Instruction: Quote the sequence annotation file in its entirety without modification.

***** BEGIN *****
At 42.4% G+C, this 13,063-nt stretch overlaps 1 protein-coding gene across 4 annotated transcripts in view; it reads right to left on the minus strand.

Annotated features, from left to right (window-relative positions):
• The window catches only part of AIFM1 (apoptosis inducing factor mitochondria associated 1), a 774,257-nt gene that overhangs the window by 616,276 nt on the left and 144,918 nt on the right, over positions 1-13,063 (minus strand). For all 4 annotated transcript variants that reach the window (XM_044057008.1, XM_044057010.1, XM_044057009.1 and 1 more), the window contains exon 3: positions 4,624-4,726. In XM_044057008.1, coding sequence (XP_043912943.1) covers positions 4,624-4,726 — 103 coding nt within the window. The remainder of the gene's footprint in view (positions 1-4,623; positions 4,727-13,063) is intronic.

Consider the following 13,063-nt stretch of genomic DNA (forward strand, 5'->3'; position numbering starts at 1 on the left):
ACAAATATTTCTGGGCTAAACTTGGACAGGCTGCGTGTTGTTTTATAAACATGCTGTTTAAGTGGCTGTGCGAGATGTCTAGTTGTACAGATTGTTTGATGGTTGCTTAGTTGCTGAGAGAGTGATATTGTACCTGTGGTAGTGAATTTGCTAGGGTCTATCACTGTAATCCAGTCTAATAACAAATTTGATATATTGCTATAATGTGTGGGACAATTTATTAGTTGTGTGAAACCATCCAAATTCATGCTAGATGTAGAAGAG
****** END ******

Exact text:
At 42.4% G+C, this 13,063-nt stretch overlaps 1 protein-coding gene across 4 annotated transcripts in view; it reads right to left on the minus strand.

Annotated features, from left to right (window-relative positions):
• The window catches only part of AIFM1 (apoptosis inducing factor mitochondria associated 1), a 774,257-nt gene that overhangs the window by 616,276 nt on the left and 144,918 nt on the right, over positions 1-13,063 (minus strand). For all 4 annotated transcript variants that reach the window (XM_044057008.1, XM_044057010.1, XM_044057009.1 and 1 more), the window contains exon 3: positions 4,624-4,726. In XM_044057008.1, coding sequence (XP_043912943.1) covers positions 4,624-4,726 — 103 coding nt within the window. The remainder of the gene's footprint in view (positions 1-4,623; positions 4,727-13,063) is intronic.

Consider the following 13,063-nt stretch of genomic DNA (forward strand, 5'->3'; position numbering starts at 1 on the left):
ACAAATATTTCTGGGCTAAACTTGGACAGGCTGCGTGTTGTTTTATAAACATGCTGTTTAAGTGGCTGTGCGAGATGTCTAGTTGTACAGATTGTTTGATGGTTGCTTAGTTGCTGAGAGAGTGATATTGTACCTGTGGTAGTGAATTTGCTAGGGTCTATCACTGTAATCCAGTCTAATAACAAATTTGATATATTGCTATAATGTGTGGGACAATTTATTAGTTGTGTGAAACCATCCAAATTCATGCTAGATGTAGAAGAG